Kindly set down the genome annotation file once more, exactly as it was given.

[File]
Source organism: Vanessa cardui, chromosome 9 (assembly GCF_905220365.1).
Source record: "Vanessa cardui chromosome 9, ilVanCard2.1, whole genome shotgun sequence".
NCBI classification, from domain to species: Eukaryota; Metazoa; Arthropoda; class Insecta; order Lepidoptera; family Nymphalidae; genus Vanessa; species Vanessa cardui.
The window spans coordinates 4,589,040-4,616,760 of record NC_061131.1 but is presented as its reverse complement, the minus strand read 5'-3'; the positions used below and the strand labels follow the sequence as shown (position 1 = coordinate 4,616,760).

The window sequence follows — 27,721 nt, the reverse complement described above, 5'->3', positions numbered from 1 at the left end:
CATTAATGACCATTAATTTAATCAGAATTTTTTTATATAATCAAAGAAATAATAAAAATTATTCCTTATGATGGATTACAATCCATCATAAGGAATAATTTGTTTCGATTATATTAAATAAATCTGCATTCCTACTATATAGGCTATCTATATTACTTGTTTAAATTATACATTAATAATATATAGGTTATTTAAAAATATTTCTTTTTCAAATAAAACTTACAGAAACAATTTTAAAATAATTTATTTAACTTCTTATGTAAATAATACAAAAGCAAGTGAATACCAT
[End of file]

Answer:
Source organism: Vanessa cardui, chromosome 9 (assembly GCF_905220365.1).
Source record: "Vanessa cardui chromosome 9, ilVanCard2.1, whole genome shotgun sequence".
NCBI classification, from domain to species: Eukaryota; Metazoa; Arthropoda; class Insecta; order Lepidoptera; family Nymphalidae; genus Vanessa; species Vanessa cardui.
The window spans coordinates 4,589,040-4,616,760 of record NC_061131.1 but is presented as its reverse complement, the minus strand read 5'-3'; the positions used below and the strand labels follow the sequence as shown (position 1 = coordinate 4,616,760).

The window sequence follows — 27,721 nt, the reverse complement described above, 5'->3', positions numbered from 1 at the left end:
CATTAATGACCATTAATTTAATCAGAATTTTTTTATATAATCAAAGAAATAATAAAAATTATTCCTTATGATGGATTACAATCCATCATAAGGAATAATTTGTTTCGATTATATTAAATAAATCTGCATTCCTACTATATAGGCTATCTATATTACTTGTTTAAATTATACATTAATAATATATAGGTTATTTAAAAATATTTCTTTTTCAAATAAAACTTACAGAAACAATTTTAAAATAATTTATTTAACTTCTTATGTAAATAATACAAAAGCAAGTGAATACCAT